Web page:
Since 2011, I have arranged three 'critical mass' gatherings of practitioners and researchers to explore community-based arts in health in a global context, identify key issues for international collaboration in both practice and research, and envision where the common ground lies for effective advocacy and community engagement in exchange programmes. When participants at these meetings were invited to explain what were the principles and values that informed their interest in community-based arts in health and their current lines of enquiry, a number of recurring points were made that can be summarized as follows:
- We have a sense of crossing professional boundaries – in hybrid and unconventional roles – with a tendency to generalism and/or inter-disciplinary collaboration rather than specialism.
- We have a commitment to social justice – addressing health inequalities through a nexus of collective creativity, health education and citizenship.
- We seek transformational change more than instrumental effects.
- Some of us thrive on complex connections; others strive to disentangle complexity – either way, we try to turn complexity into revelation.
- We focus on relationship-building through shared reflective practice.
- We are interested to connect the diversity of global practice of arts in health through a better understanding of process and context.
My presentation will reflect on these points and their implication for practice and research in an increasingly inter-linked international field of arts and health.
Mike is a Senior Research Fellow in Arts and Health at the Centre for Medical Humanities and St. Chad’s College, University of Durham, UK. He studied English at Exeter College, Oxford, but ran away from an early career in academia to explore pioneering arts initiatives in social justice. He has been involved in arts in health work since 1988 when he set up the first arts in primary care project in the UK at Brierley Hill. His work for the Centre for Medical Humanities has included nurturing arts in health projects in schools and communities, workforce development programmes in creativity in healthcare, project-based evaluations, and audits and literature reviews of arts in health for Government agencies. He is currently developing the arts in health component of an inter-disciplinary 5-year research programme in medical humanities, funded by major grant from the Wellcome Trust, which explores the question “what makes for human flourishing?”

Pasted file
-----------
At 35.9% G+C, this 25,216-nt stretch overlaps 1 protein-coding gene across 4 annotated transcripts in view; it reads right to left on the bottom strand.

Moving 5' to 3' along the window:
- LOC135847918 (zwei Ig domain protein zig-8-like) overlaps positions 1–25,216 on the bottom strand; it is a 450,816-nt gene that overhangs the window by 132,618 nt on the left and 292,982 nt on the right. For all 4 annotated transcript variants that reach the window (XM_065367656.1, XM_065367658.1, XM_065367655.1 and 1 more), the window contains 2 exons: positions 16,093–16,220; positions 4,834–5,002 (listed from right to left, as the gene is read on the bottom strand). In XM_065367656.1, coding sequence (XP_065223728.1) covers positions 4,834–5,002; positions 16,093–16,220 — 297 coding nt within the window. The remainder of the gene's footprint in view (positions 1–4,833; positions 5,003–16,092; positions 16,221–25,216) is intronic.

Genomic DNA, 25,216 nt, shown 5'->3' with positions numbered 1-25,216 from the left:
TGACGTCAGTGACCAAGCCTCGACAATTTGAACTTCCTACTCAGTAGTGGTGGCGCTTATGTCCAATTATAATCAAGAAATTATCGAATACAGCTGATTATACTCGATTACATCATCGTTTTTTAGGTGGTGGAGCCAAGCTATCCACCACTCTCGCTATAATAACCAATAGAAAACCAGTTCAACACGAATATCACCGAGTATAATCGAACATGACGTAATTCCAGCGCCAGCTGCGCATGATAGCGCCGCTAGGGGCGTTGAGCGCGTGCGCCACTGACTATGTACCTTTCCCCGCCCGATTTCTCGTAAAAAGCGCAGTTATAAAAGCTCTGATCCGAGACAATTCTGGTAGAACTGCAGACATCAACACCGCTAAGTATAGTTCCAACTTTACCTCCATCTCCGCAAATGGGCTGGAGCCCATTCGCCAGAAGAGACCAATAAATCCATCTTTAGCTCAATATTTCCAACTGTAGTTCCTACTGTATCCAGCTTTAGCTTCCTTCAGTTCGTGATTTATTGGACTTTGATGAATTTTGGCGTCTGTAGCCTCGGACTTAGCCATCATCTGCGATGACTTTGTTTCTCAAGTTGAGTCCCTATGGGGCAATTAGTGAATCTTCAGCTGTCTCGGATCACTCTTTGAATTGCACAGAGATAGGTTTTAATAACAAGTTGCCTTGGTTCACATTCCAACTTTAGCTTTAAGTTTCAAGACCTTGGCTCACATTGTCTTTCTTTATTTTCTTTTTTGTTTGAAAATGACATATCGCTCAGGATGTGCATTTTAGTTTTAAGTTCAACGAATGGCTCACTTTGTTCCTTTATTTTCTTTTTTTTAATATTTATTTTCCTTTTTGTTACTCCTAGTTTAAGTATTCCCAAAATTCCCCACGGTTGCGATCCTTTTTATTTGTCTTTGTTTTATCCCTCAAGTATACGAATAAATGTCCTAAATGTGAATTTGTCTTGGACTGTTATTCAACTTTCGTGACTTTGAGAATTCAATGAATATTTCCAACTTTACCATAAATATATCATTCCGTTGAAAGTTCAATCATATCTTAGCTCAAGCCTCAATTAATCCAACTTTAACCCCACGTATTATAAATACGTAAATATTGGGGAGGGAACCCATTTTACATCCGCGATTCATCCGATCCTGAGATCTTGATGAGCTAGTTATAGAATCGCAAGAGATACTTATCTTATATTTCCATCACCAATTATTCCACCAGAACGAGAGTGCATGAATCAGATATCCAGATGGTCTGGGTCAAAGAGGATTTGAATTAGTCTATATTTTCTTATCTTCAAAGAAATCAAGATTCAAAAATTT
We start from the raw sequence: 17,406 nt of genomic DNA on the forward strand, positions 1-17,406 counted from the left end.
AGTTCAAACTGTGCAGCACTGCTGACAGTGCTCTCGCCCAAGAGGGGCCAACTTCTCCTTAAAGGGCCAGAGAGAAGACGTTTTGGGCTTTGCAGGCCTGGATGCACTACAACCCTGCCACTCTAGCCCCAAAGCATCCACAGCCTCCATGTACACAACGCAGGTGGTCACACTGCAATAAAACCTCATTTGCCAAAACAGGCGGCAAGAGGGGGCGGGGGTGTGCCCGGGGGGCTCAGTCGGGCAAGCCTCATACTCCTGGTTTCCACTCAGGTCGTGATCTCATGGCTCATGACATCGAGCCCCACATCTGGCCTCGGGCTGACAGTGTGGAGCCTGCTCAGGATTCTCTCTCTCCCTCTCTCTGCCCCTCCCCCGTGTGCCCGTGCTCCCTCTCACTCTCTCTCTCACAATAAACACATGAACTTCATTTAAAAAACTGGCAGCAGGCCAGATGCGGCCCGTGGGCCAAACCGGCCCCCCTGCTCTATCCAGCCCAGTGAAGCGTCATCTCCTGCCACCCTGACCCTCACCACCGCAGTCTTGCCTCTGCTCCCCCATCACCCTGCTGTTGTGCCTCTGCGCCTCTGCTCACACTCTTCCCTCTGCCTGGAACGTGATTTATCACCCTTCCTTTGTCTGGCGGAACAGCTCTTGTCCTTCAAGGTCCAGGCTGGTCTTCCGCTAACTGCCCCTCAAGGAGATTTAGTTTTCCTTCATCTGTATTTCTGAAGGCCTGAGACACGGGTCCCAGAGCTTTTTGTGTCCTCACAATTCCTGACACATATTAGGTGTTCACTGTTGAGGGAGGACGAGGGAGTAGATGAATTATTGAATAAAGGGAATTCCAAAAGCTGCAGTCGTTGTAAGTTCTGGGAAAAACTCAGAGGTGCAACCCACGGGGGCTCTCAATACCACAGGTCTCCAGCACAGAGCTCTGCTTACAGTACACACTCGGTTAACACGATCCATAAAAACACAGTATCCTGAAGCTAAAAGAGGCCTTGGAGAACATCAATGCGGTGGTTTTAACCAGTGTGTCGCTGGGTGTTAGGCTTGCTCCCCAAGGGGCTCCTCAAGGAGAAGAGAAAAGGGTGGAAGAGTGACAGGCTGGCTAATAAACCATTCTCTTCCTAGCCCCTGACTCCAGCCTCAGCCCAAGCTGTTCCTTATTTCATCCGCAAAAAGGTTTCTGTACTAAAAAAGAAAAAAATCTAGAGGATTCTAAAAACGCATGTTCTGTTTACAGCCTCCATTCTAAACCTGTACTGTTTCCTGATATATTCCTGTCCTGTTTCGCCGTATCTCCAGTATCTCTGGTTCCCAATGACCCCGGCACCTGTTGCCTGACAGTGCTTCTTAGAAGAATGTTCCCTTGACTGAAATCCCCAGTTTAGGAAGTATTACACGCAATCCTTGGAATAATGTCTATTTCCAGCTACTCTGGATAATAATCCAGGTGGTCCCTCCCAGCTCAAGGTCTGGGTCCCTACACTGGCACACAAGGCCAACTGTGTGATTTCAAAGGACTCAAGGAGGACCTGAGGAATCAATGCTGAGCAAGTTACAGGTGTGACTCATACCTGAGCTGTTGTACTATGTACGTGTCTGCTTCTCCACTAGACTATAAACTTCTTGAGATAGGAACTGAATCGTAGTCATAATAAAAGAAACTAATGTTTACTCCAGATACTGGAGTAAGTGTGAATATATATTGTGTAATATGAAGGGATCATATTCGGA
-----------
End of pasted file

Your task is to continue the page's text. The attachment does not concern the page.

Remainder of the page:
In 2005, Mike was awarded a fellowship of the UK’s National Endowment for Science, Technology and the Arts to research community-based arts in health and build national/international links in this field. A resulting book Arts Development in Community Health: a social tonic was published by Radcliffe in 2009, and in June this year Mike convened the first international ‘critical mass’ meeting to set up ongoing exchanges of research and practice.
Mike was previously at Gateshead Council where he developed many arts in health and arts for older people projects, as well as public art commissions such as the landmark Angel of the North by Antony Gormley. He has also worked as Development Director of the influential celebratory theatre company Welfare State International, and a long time ago he was a founder member of WOMAD, the international music festival agency. He has many published articles and has lectured widely on arts in health at universities and conferences in the UK, several EC countries, Japan, South Africa, Australia, Canada and USA. This year’s AHA conference marks Mike’s seventh visit to Australia in five years, so he now considers himself a part-time Australian.Back